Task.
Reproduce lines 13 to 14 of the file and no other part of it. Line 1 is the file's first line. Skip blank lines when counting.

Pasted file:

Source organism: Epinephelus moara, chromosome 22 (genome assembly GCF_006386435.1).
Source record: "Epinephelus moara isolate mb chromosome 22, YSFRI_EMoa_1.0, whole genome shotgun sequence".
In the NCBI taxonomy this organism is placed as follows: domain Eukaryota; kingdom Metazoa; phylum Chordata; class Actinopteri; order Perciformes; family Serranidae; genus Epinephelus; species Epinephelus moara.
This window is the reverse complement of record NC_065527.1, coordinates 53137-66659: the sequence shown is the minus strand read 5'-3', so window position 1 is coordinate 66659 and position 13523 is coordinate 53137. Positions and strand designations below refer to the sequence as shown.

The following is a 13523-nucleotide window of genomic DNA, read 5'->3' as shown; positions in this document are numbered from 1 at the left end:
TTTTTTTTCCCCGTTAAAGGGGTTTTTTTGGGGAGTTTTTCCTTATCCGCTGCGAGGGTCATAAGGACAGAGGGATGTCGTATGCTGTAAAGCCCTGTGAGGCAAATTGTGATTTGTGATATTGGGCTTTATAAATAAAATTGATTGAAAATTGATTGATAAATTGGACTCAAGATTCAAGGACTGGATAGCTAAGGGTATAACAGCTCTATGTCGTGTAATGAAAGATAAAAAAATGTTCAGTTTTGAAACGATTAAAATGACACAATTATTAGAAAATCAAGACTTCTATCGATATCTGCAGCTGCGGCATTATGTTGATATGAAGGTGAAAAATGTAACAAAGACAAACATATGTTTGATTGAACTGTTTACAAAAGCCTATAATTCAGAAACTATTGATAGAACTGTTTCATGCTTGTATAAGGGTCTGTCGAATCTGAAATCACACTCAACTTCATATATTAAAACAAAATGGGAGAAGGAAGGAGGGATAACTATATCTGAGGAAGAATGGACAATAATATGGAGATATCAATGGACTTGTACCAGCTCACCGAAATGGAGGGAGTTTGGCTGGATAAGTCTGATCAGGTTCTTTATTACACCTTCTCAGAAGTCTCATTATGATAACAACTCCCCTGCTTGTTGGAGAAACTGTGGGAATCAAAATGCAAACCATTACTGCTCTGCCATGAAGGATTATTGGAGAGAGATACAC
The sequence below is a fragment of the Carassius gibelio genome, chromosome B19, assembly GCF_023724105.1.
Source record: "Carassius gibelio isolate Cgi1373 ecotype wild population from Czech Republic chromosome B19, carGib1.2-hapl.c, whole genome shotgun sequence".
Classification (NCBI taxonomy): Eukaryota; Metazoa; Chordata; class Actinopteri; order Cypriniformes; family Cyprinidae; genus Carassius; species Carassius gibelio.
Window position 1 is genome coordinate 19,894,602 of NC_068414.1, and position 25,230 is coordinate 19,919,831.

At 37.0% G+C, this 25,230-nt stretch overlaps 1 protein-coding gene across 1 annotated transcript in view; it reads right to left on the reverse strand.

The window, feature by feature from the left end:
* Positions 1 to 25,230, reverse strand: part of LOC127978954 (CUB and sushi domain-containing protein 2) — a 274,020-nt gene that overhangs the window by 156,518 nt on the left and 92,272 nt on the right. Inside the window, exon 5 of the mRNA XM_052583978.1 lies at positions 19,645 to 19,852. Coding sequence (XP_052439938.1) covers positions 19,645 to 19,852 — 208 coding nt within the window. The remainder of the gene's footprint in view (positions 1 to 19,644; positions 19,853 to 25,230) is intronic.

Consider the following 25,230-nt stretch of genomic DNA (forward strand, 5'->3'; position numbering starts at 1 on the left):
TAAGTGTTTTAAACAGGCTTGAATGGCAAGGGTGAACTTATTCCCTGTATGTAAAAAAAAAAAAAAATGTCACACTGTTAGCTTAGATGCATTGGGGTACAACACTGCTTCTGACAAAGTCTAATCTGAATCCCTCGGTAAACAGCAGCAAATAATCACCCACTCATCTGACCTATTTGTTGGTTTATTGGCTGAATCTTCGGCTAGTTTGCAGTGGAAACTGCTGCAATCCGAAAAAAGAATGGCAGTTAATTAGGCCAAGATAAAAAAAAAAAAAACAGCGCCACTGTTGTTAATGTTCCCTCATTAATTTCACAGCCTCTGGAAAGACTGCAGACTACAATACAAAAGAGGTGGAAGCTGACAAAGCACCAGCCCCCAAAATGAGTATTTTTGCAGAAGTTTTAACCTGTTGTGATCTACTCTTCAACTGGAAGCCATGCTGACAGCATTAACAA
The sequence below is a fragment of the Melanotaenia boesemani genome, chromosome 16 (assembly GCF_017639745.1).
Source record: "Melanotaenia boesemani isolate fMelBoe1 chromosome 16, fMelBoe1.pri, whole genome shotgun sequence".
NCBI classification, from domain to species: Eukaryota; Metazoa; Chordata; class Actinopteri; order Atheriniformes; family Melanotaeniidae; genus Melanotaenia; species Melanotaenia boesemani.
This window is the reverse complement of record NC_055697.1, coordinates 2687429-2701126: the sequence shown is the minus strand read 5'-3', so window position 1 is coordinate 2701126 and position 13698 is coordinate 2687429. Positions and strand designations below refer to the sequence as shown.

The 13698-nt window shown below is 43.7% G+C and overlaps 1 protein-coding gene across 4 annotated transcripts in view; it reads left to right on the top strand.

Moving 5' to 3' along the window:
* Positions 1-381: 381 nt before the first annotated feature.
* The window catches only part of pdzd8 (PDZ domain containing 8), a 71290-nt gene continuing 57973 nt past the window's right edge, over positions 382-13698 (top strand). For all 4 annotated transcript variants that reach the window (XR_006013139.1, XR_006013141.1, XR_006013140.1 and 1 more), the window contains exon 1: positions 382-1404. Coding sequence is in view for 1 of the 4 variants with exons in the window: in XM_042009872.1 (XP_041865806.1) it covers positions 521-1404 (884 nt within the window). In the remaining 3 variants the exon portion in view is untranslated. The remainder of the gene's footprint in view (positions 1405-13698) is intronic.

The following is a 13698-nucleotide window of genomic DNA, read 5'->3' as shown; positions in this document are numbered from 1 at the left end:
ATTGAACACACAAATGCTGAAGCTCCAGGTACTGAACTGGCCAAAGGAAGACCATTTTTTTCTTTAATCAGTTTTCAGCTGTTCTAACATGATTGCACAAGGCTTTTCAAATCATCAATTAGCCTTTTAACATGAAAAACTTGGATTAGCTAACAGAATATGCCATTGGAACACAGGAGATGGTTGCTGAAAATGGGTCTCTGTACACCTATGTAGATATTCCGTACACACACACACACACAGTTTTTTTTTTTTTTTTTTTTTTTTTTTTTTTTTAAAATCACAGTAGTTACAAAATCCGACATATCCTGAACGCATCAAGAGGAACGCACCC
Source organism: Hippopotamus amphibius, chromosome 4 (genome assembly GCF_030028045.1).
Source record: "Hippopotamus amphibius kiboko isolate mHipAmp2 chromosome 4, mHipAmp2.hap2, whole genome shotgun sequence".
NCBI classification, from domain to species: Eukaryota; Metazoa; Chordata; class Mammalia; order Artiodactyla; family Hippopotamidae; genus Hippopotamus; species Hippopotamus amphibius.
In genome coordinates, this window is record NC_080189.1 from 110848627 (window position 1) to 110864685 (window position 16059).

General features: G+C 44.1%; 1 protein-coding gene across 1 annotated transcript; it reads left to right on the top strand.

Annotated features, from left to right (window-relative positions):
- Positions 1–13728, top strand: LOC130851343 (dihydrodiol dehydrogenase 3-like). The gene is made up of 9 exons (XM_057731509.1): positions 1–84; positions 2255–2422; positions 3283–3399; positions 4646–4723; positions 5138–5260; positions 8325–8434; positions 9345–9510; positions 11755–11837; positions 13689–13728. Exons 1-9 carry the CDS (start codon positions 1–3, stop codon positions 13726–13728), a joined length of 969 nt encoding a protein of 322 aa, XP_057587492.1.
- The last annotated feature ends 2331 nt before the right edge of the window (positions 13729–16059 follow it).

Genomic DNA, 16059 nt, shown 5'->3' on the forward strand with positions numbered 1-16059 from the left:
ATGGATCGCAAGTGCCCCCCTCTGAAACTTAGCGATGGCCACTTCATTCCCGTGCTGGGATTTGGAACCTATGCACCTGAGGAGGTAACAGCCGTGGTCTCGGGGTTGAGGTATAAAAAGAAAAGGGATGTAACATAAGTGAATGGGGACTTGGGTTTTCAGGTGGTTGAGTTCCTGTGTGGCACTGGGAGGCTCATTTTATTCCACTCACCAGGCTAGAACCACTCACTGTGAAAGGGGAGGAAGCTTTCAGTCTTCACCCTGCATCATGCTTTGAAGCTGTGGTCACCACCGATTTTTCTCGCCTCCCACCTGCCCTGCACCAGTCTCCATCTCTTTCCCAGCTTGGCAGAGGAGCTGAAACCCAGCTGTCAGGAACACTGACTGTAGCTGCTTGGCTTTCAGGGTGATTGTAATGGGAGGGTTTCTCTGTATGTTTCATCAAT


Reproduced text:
* Positions 1 to 25,230, reverse strand: part of LOC127978954 (CUB and sushi domain-containing protein 2) — a 274,020-nt gene that overhangs the window by 156,518 nt on the left and 92,272 nt on the right. Inside the window, exon 5 of the mRNA XM_052583978.1 lies at positions 19,645 to 19,852. Coding sequence (XP_052439938.1) covers positions 19,645 to 19,852 — 208 coding nt within the window. The remainder of the gene's footprint in view (positions 1 to 19,644; positions 19,853 to 25,230) is intronic.

Consider the following 25,230-nt stretch of genomic DNA (forward strand, 5'->3'; position numbering starts at 1 on the left):